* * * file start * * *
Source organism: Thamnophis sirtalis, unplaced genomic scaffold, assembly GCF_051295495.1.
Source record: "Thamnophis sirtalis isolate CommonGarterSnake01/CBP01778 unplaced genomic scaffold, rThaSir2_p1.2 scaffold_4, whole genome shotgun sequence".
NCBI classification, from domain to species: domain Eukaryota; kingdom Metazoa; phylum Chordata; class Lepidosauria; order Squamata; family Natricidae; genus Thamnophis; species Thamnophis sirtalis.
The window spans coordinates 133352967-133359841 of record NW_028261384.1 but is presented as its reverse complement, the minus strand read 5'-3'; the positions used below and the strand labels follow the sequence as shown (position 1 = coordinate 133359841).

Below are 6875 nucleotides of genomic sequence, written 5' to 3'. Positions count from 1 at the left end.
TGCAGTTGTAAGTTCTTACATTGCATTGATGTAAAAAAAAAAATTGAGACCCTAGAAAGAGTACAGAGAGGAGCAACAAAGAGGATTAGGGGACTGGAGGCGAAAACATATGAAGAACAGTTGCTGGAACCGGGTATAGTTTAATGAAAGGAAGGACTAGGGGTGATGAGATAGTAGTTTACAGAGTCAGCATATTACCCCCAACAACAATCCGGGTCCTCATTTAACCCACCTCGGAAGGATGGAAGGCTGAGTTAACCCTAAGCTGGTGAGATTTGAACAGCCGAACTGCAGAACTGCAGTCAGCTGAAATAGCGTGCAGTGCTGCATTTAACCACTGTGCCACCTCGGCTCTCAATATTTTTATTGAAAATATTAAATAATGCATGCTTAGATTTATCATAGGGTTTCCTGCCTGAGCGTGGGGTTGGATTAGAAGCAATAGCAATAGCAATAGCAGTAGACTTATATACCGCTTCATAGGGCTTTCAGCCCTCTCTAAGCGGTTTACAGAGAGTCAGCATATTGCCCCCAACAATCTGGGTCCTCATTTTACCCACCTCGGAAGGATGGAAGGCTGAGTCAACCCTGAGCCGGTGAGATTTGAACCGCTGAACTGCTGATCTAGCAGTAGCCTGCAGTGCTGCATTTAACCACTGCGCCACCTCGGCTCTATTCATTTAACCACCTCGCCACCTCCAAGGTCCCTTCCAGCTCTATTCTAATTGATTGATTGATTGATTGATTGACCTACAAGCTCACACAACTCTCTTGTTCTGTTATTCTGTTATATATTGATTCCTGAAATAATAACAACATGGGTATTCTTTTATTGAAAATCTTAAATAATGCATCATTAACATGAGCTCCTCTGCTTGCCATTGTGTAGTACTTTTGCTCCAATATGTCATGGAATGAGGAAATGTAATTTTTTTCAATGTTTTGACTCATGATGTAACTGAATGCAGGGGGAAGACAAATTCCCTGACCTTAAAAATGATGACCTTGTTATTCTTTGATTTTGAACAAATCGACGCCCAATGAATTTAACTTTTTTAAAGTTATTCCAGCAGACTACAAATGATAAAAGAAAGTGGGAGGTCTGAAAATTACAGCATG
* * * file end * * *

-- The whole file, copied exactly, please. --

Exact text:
Source organism: Thamnophis sirtalis, unplaced genomic scaffold, assembly GCF_051295495.1.
Source record: "Thamnophis sirtalis isolate CommonGarterSnake01/CBP01778 unplaced genomic scaffold, rThaSir2_p1.2 scaffold_4, whole genome shotgun sequence".
NCBI classification, from domain to species: domain Eukaryota; kingdom Metazoa; phylum Chordata; class Lepidosauria; order Squamata; family Natricidae; genus Thamnophis; species Thamnophis sirtalis.
The window spans coordinates 133352967-133359841 of record NW_028261384.1 but is presented as its reverse complement, the minus strand read 5'-3'; the positions used below and the strand labels follow the sequence as shown (position 1 = coordinate 133359841).

Below are 6875 nucleotides of genomic sequence, written 5' to 3'. Positions count from 1 at the left end.
TGCAGTTGTAAGTTCTTACATTGCATTGATGTAAAAAAAAAAATTGAGACCCTAGAAAGAGTACAGAGAGGAGCAACAAAGAGGATTAGGGGACTGGAGGCGAAAACATATGAAGAACAGTTGCTGGAACCGGGTATAGTTTAATGAAAGGAAGGACTAGGGGTGATGAGATAGTAGTTTACAGAGTCAGCATATTACCCCCAACAACAATCCGGGTCCTCATTTAACCCACCTCGGAAGGATGGAAGGCTGAGTTAACCCTAAGCTGGTGAGATTTGAACAGCCGAACTGCAGAACTGCAGTCAGCTGAAATAGCGTGCAGTGCTGCATTTAACCACTGTGCCACCTCGGCTCTCAATATTTTTATTGAAAATATTAAATAATGCATGCTTAGATTTATCATAGGGTTTCCTGCCTGAGCGTGGGGTTGGATTAGAAGCAATAGCAATAGCAATAGCAGTAGACTTATATACCGCTTCATAGGGCTTTCAGCCCTCTCTAAGCGGTTTACAGAGAGTCAGCATATTGCCCCCAACAATCTGGGTCCTCATTTTACCCACCTCGGAAGGATGGAAGGCTGAGTCAACCCTGAGCCGGTGAGATTTGAACCGCTGAACTGCTGATCTAGCAGTAGCCTGCAGTGCTGCATTTAACCACTGCGCCACCTCGGCTCTATTCATTTAACCACCTCGCCACCTCCAAGGTCCCTTCCAGCTCTATTCTAATTGATTGATTGATTGATTGATTGACCTACAAGCTCACACAACTCTCTTGTTCTGTTATTCTGTTATATATTGATTCCTGAAATAATAACAACATGGGTATTCTTTTATTGAAAATCTTAAATAATGCATCATTAACATGAGCTCCTCTGCTTGCCATTGTGTAGTACTTTTGCTCCAATATGTCATGGAATGAGGAAATGTAATTTTTTTCAATGTTTTGACTCATGATGTAACTGAATGCAGGGGGAAGACAAATTCCCTGACCTTAAAAATGATGACCTTGTTATTCTTTGATTTTGAACAAATCGACGCCCAATGAATTTAACTTTTTTAAAGTTATTCCAGCAGACTACAAATGATAAAAGAAAGTGGGAGGTCTGAAAATTACAGCATG